All 18 sailors on board a submarine which exploded and sank on Wednesday are feared dead,Indian navy said. It also admitted that the incident had left a "dent" in the country's defences.
The blast and fire on INS Sindhurakshak — a kilo class submarine that had undergone a major refit at Russia’s Zvezdochka shipyard — is Indian Navy’s worst-ever tragedy.
“I am saddened at the loss of life of naval personnel ,” said defence minister AK Antony outside the Parliament in New Delhi.
Among the 18 trapped submariners are three officers. Those injured because of the explosion were taken to INHS Ashwini hospital where they are undergoing treatment.
“There are some people who are trapped on board, we are in the process of trying to rescue them,” said navy spokesman PVS Satish. “We will not give up until we get to them.”
"While we hope for the best, we have to prepare for the worst," navy chief admiral DK Joshi told reporters in Mumbai, adding that there was a possibility some crew might have found air pockets but "the indicators are negative".
Fire tenders from the dockyard as well as Mumbai, along with a team of naval experts, are carrying out rescue operations.
INS Sindhurakshak was 15 to 20 metres away from the jetty in the sea when the incident took place.
A naval release said due to as yet unknown damage suffered as a result of the explosion, the submarine has submerged at her berth with only a portion visible above the surface.
A board of inquiry was being instituted to investigate into the causes of the explosion just after midnight, which was likely an accident, the Navy said.
The incident, the worst ever for the Navy’s sub-surface arm, raised memories of the explosion on the Russian nuclear attack submarine Kursk which sank to the bottom of the Barents Sea in 2000, killing all 118 crew members.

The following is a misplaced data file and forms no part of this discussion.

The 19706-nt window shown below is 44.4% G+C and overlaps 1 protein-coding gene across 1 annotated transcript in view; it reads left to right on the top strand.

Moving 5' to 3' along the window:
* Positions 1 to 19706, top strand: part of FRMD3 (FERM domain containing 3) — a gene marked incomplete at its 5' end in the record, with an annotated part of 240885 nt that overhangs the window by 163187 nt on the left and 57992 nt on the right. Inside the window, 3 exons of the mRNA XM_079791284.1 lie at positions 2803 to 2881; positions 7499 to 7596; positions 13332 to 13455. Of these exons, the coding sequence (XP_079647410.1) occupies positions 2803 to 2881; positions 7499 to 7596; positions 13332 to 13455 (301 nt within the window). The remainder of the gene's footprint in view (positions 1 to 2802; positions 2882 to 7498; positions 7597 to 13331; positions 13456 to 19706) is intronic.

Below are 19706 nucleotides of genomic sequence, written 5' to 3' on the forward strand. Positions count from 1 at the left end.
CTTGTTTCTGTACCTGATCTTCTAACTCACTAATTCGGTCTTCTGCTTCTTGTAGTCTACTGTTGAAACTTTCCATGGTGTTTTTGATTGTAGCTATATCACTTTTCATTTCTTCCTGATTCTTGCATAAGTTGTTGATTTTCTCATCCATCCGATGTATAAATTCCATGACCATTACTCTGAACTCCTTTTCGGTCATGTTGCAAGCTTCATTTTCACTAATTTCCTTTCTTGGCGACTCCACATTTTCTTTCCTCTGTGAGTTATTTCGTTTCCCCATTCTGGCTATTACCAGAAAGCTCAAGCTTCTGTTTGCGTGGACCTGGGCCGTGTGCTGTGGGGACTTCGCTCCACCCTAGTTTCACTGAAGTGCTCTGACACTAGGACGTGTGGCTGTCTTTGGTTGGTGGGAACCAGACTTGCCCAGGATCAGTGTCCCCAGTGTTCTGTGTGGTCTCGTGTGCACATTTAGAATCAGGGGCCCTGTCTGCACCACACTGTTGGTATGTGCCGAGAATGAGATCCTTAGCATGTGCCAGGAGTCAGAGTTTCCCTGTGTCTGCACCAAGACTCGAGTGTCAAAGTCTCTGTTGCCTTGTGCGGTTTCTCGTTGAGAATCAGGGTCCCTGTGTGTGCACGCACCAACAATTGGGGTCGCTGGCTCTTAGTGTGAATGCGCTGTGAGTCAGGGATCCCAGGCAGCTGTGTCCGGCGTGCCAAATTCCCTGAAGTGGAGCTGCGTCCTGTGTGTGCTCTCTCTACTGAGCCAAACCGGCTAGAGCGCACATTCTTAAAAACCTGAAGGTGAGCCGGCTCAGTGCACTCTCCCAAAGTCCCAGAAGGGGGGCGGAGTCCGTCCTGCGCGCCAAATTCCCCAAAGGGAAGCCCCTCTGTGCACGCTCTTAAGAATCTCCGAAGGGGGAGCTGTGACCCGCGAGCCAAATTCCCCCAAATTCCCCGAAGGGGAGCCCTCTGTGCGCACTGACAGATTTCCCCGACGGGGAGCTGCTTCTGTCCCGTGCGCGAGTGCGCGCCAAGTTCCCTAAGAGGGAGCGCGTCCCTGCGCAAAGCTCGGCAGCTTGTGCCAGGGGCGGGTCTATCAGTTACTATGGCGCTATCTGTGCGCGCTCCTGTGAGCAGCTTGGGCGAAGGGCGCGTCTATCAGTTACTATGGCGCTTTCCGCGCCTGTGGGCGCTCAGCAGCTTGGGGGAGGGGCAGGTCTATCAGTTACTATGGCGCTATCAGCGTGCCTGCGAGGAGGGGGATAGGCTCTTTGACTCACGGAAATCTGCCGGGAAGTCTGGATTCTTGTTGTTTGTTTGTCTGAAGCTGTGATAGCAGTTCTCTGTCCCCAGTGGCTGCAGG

Typically, such a submarine is fitted with torpedoes and missiles. Torpedoes are launched underwater to attack other submarines while missiles are used for long ranges above water.
There was no immediate word on the status of the weapons on board the Sindhurakshak.
“Lot of things are in very close proximity, there is fuel, there is hydrogen, there is oxygen, there are weapons with high explosives on board,” said retired Indian Navy chief Arun Prakash.
“So a slightest mistake or slightest accident can trigger off a huge accident. The question of sabotage — I mean, all possibilities have to be considered - but sabotage is the probably the last possibility.”
This is not the first time that an incident has happened aboard Sidhurakshak: there was a similar explosion when the warship was docked in Visakhapatnam in February 2010 which killed a crew member was left two injured.
Earlier this year, when INS Sindhurakshak was on its way back to India, after taking the delivery from Russia in January 2013, it ran into rough weather near Egypt.
A distress call in May 2013 had then seen the Egyptian Navy tow the submarine to its dockyard, where repairs had to be undertaken.
Armed with latest multi-role missile system, radar and electronics, the submarine was to be the backbone of the Indian Navy.
Especially because the submarine had undergone an $80 million dollar refit that saw the submarine’s hull being overhauled, installation of upgraded electronic warfare and weapons control systems, mounting of Indian-made sonar USHUS and radio communication systems.
But naval experts believed the submarine to act as a game changer because the vessel was fitted with the Club-S multi-role missile system capable of eliminating targets at a distance of over 250km.
The submarine was under consideration to be equipped with the Brahmos cruise missiles.
INS Sindhurakshak, a Type 877EKM in Russia, was constructed at St Petersburg in 1997.
The submarine was designed to patrol and to protect naval communications, assault warships, enemy submarines, land targets and perform naval reconnaissance.
What is a Kilo class submarine?
It is one of the quietest diesel-electric submarines in the world mainly intended for anti-ship and anti-submarine operations.
These submarines have a displacement of 3,000 tonnes, a maximum diving depth of 300m, top speed of 18 knots, and are able to operate for 45 days without refuelling.
Ten kilo-class submarines were constructed in Russia’s shipyards for the Indian Navy from 1985-2000.